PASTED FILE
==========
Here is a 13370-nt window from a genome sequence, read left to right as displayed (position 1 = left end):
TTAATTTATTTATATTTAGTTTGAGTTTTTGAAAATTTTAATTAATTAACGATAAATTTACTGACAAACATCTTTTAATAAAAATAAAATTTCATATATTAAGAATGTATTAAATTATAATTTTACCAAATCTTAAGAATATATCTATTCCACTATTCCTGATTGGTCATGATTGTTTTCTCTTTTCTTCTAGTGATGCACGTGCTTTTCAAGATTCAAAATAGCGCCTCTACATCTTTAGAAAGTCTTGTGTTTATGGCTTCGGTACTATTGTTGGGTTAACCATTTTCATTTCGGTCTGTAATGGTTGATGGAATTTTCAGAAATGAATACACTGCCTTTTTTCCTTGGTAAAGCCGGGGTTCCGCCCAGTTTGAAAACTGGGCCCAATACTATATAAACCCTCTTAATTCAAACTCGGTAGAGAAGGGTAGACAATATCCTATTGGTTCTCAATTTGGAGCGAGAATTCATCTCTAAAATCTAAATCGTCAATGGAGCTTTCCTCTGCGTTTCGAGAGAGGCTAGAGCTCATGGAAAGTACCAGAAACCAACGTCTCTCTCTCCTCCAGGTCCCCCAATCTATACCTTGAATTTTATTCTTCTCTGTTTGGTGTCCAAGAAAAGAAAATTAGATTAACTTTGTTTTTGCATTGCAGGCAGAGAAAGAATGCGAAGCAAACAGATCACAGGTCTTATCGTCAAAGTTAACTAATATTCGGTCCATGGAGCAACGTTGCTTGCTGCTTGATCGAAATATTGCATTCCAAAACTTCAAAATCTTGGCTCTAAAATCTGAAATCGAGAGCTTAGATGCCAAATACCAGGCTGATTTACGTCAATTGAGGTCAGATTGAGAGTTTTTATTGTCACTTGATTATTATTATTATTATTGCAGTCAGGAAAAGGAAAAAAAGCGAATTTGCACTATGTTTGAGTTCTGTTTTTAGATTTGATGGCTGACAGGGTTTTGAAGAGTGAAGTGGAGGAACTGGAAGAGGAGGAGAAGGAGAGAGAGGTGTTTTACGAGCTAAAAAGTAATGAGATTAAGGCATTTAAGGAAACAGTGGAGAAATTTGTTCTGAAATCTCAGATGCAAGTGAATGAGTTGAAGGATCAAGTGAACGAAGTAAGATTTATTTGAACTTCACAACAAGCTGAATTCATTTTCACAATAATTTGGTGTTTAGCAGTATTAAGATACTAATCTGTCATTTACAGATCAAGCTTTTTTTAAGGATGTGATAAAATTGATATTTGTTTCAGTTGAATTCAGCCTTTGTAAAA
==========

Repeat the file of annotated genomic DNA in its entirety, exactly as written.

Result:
Here is a 13370-nt window from a genome sequence, read left to right as displayed (position 1 = left end):
TTAATTTATTTATATTTAGTTTGAGTTTTTGAAAATTTTAATTAATTAACGATAAATTTACTGACAAACATCTTTTAATAAAAATAAAATTTCATATATTAAGAATGTATTAAATTATAATTTTACCAAATCTTAAGAATATATCTATTCCACTATTCCTGATTGGTCATGATTGTTTTCTCTTTTCTTCTAGTGATGCACGTGCTTTTCAAGATTCAAAATAGCGCCTCTACATCTTTAGAAAGTCTTGTGTTTATGGCTTCGGTACTATTGTTGGGTTAACCATTTTCATTTCGGTCTGTAATGGTTGATGGAATTTTCAGAAATGAATACACTGCCTTTTTTCCTTGGTAAAGCCGGGGTTCCGCCCAGTTTGAAAACTGGGCCCAATACTATATAAACCCTCTTAATTCAAACTCGGTAGAGAAGGGTAGACAATATCCTATTGGTTCTCAATTTGGAGCGAGAATTCATCTCTAAAATCTAAATCGTCAATGGAGCTTTCCTCTGCGTTTCGAGAGAGGCTAGAGCTCATGGAAAGTACCAGAAACCAACGTCTCTCTCTCCTCCAGGTCCCCCAATCTATACCTTGAATTTTATTCTTCTCTGTTTGGTGTCCAAGAAAAGAAAATTAGATTAACTTTGTTTTTGCATTGCAGGCAGAGAAAGAATGCGAAGCAAACAGATCACAGGTCTTATCGTCAAAGTTAACTAATATTCGGTCCATGGAGCAACGTTGCTTGCTGCTTGATCGAAATATTGCATTCCAAAACTTCAAAATCTTGGCTCTAAAATCTGAAATCGAGAGCTTAGATGCCAAATACCAGGCTGATTTACGTCAATTGAGGTCAGATTGAGAGTTTTTATTGTCACTTGATTATTATTATTATTATTGCAGTCAGGAAAAGGAAAAAAAGCGAATTTGCACTATGTTTGAGTTCTGTTTTTAGATTTGATGGCTGACAGGGTTTTGAAGAGTGAAGTGGAGGAACTGGAAGAGGAGGAGAAGGAGAGAGAGGTGTTTTACGAGCTAAAAAGTAATGAGATTAAGGCATTTAAGGAAACAGTGGAGAAATTTGTTCTGAAATCTCAGATGCAAGTGAATGAGTTGAAGGATCAAGTGAACGAAGTAAGATTTATTTGAACTTCACAACAAGCTGAATTCATTTTCACAATAATTTGGTGTTTAGCAGTATTAAGATACTAATCTGTCATTTACAGATCAAGCTTTTTTTAAGGATGTGATAAAATTGATATTTGTTTCAGTTGAATTCAGCCTTTGTAAAA